This is another movie that comes with a story of my own stupidity, making me miss out on something that would ultimately become my all-time favourite action film. I was out with a friend, and we debated what movie to see that day. He pushed for 'True Lies', which had been out for a few weeks already, and I pushed for 'The Mask', which was maybe about a week into its run AND I had already seen it! To defend me slightly, though, this was the year of Jim Carrey in which he was the funniest thing around AND had three movies in the same year.
I suppose at the time I thought something dumb like "Schwarzenegger movies come and go. Jim Carrey is what's IN right now!" I won the debate that day somehow. But when we fast-forward to when I finally DID watch 'True Lies' with another friend once it came to home video, I can still remember the regret I've felt to this day. 'True Lies' is a movie that defines the film that "has everything". It's funny, it's edgy, it's sexy, it's action-packed, it's full of great, quotable one-liners, and, unfortunately, the last of director James Cameron's movies like this. From here on out, he becomes Mr. Oscar bait with 'Titanic' and 'Avatar' - both great movies in their own rights, but not like what he used to make.
Here, we are introduced to Harry Tasker (Arnold Schwarzenegger), a man who is made to live a double life. On one hand, he's a secret agent, currently working a case on a terrorist named Salim Abu Aziz (Art Malik), a.k.a. the Sand Spider (probably because it sounds scary). On the other hand, he's a loving husband to his wife, Helen (Jamie Lee Curtis), and father to a somewhat bratty teenage daughter, Dana (Eliza Dushku). They are none the wiser but tend to get frustrated about his constantly coming home late - even for his own birthday. To cover it all up, Harry poses for the family as a sales representative for a computer company, using "meetings running late" and "forgetting things at the office" as excuses.
When Helen comes to realize that Harry's really not there for her like she needs him to be, she begins to meet with a sleazy used car salesman named Simon (Bill Paxton) who, himself, is posing as a spy to give any (usually married) women he meets some kind of "spice" in their lives. One day while trying to visit Helen at her office for lunch, Harry discovers this apparent affair by overhearing a conversation. This is where Harry kinda loses it and begins spying on his wife to either catch her in the act or, hopefully, find that she can't go through with things and that she still loves him. He does this all with the help of his partner, Albert "Gib" Gibson (Tom Arnold) - who I usually don't enjoy but really like here.
In describing the overall plot, it might sound pretty trashy. But the fact of the matter is, this is really only about half of the movie. Through their personal problems, Harry and Helen get themselves crossed over and caught up in the terrorist activity that Harry and Gib were supposed to be focused on in the first place. Led by Aziz, a terrorist group calling themselves "Crimson Jihad" demands the US remove its forces from the Persian Gulf, or else he will detonate a nuclear warhead in one major American city each week until their demands are met. So no worries folks - a whole big chunk of this movie is still the Schwarzenegger action that his fans tend to crave.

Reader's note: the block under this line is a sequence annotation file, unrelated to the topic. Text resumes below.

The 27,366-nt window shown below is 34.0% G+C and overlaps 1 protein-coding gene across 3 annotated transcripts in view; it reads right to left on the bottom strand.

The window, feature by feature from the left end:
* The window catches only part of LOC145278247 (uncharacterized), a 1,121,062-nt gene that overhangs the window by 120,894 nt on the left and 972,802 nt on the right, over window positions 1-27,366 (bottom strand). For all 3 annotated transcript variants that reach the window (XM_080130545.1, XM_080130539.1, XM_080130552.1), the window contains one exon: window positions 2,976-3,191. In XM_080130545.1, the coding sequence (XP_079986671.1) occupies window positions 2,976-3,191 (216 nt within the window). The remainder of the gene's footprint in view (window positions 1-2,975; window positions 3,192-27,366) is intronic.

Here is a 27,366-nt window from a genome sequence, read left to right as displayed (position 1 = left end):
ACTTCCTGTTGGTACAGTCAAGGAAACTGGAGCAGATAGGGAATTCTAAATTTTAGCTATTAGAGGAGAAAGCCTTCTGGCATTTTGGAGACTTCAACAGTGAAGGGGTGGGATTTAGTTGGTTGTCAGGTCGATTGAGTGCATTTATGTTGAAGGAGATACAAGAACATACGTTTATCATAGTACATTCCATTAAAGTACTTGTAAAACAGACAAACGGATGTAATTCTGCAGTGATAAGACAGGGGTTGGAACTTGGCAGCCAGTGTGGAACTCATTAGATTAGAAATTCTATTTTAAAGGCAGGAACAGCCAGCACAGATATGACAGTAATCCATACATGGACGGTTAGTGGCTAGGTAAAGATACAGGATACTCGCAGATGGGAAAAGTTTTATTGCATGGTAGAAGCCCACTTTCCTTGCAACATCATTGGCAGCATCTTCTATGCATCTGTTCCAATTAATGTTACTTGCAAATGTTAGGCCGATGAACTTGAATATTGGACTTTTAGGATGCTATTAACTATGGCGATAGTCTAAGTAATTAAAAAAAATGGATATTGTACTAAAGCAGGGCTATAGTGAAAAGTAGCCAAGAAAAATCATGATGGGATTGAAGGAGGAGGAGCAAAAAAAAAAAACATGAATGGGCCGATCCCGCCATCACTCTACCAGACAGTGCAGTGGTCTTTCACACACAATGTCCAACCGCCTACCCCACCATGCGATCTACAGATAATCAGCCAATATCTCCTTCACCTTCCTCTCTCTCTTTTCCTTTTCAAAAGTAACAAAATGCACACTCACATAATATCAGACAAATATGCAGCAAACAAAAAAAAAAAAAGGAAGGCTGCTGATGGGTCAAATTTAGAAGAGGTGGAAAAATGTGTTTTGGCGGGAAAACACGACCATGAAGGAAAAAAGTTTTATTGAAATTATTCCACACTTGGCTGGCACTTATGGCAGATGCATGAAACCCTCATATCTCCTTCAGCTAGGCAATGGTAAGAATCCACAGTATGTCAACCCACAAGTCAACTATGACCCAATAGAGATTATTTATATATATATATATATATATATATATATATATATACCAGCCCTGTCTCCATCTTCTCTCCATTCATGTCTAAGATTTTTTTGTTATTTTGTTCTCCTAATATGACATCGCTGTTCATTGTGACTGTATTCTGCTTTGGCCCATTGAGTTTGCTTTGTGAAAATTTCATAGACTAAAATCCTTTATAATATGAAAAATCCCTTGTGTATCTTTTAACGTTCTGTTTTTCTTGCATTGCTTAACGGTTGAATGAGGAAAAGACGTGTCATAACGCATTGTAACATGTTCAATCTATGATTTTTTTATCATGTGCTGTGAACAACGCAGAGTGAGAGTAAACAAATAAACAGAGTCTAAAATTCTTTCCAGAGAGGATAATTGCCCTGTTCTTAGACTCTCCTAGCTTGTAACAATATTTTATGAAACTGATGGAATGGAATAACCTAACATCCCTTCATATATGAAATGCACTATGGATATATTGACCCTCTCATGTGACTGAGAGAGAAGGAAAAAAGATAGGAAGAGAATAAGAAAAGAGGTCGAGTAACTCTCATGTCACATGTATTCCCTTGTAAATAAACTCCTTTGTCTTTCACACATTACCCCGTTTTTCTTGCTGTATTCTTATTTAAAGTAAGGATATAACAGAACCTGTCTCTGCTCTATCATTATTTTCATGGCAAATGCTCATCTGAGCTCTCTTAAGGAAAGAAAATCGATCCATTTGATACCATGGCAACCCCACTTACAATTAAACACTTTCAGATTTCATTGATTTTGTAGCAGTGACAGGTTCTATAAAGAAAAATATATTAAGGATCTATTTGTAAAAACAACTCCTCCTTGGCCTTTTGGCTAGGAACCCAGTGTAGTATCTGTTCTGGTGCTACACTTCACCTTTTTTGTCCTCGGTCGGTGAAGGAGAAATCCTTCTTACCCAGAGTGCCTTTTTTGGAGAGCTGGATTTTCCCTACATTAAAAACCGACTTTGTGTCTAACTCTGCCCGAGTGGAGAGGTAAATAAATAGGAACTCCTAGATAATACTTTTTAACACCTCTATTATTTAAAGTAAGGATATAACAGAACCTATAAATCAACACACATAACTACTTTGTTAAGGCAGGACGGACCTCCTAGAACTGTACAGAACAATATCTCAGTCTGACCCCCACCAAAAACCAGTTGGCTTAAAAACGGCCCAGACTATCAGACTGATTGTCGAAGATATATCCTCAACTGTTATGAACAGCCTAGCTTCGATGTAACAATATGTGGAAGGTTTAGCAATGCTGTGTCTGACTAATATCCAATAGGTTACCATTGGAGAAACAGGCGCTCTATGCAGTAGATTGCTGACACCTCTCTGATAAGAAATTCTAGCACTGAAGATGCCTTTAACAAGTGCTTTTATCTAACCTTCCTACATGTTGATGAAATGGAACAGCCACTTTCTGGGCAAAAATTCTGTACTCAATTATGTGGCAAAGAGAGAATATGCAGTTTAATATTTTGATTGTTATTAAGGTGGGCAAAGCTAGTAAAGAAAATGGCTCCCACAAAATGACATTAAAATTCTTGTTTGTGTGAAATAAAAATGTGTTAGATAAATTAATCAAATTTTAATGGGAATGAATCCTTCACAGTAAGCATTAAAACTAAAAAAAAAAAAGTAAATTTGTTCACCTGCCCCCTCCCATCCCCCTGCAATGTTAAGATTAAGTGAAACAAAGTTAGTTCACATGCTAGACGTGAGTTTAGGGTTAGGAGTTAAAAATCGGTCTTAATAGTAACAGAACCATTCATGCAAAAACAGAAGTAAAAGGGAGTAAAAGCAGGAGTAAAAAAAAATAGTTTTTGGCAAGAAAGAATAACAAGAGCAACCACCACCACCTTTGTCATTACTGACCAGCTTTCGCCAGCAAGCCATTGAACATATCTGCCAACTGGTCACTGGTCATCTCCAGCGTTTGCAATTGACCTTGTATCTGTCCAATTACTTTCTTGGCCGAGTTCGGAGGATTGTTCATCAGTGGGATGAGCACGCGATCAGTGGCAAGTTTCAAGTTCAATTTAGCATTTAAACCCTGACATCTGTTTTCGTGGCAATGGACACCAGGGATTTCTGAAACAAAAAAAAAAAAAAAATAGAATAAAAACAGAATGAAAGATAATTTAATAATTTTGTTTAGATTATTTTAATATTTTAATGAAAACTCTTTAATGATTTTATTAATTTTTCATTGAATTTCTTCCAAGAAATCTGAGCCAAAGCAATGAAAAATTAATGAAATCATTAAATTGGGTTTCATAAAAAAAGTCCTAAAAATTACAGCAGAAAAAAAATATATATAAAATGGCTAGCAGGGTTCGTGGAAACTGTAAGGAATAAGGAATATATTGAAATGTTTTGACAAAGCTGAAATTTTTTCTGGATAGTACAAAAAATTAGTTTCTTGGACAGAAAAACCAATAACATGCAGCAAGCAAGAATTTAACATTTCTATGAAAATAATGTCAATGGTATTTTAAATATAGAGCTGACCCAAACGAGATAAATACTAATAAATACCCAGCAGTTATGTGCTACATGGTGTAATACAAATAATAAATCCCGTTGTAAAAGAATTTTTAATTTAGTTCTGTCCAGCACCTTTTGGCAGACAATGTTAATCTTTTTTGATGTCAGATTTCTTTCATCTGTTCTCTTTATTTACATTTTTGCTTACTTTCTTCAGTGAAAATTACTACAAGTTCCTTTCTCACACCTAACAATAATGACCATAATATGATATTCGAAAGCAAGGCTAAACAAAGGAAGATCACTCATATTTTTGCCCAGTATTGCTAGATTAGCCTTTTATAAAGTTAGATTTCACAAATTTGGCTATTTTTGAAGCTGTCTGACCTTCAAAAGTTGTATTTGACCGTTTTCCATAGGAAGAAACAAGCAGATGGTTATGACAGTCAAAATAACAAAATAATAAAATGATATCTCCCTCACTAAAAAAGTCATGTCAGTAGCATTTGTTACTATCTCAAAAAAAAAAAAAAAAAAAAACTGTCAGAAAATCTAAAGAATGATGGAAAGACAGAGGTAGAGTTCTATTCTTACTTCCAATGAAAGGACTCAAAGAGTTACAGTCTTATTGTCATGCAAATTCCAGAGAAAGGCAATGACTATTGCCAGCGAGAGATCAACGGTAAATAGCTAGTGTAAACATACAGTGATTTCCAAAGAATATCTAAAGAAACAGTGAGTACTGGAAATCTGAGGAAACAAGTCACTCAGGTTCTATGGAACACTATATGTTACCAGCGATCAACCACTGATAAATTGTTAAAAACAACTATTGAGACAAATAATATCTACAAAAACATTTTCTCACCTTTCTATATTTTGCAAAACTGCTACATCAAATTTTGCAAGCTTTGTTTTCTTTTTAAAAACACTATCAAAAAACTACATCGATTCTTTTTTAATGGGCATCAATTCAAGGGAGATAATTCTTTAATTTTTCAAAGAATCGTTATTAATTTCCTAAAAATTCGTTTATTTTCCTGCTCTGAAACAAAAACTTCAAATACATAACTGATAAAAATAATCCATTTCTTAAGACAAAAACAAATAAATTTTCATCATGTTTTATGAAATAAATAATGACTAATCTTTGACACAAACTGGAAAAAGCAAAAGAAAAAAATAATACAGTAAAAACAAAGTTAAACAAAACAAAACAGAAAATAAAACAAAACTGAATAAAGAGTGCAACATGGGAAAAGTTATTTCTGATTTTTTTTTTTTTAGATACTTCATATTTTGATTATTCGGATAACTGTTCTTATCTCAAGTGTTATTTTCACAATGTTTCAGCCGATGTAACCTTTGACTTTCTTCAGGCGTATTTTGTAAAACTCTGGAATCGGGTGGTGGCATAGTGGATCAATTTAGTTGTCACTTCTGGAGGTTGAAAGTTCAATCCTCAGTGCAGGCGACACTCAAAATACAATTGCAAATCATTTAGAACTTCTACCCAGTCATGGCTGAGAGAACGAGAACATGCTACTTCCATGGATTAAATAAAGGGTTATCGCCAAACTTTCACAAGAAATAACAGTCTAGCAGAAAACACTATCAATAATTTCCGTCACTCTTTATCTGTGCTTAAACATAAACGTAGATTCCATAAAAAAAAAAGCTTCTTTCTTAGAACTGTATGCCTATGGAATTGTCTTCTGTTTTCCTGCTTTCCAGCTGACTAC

The aforementioned nuclear warheads are smuggled in by an antique art dealer named Juno Skinner (Tia Carrere) and purchased by Aziz for a good amount of money. Juno actually provides the film with a pretty interesting character, as not only is she working for the enemy, but she seems to (at least at first) have a bit of a thing for Harry (under his fake name, Ranquest, posing as a collector of antiques). It's interesting to see the apparent curiosity about her "mystery man" in Helen. Still, you can also tell there's a little something there for Juno from Harry, who may be flirtatious, but otherwise very professional and keeps his distance. Both characters show restraint due to their love for each other, but they also walk on that edge.
Looking at a couple of other mains of the film, I have to appreciate how Schwarzenegger isn't JUST his big, muscular self in this, just being another action hero. It's neat to see him in a role almost closer to a James Bond type, complete with class while on the job, one-liners, and all-around charm. Jamie Lee Curtis is also amazing in this, showing off a solid range of acting skills with humor, drama, sexiness, and a stunt she did in real life that to this day is actually kind of mind-blowing. If youve seen the movie, you know the stunt, as it became sort of famous. If you haven't, watch it, and the stunt will probably stick out anyway.
So, facing facts, I think it's safe to say that we all have our own personal favourite when it comes to Schwarzenegger movies. There are so many great titles out there involving him, and he was once the undisputed king of the action genre. But I still feel like 'True Lies' is a very underrated film. I can still think of a few people who haven't seen it, it took a very long time to get to Blu-ray format (which I think has more to do with Cameron than anything), and if anyone I know has seen it, enough time has passed for it to be brand new to them again now.
Granted, some aspects of this movie might come across as a little dated, but I still think it's one of the best all-around action movies out there today. As I said before, this is a movie that has a little bit of everything one could want from an action movie. Think of it as a Michael Bay movie that has been turned down just a little bit to make way for story and dialogue. But the action is still great, and the humorous, quotable lines from it are very memorable. If you can find this movie, and you're a fan of old-school action, it's very well worth the watch!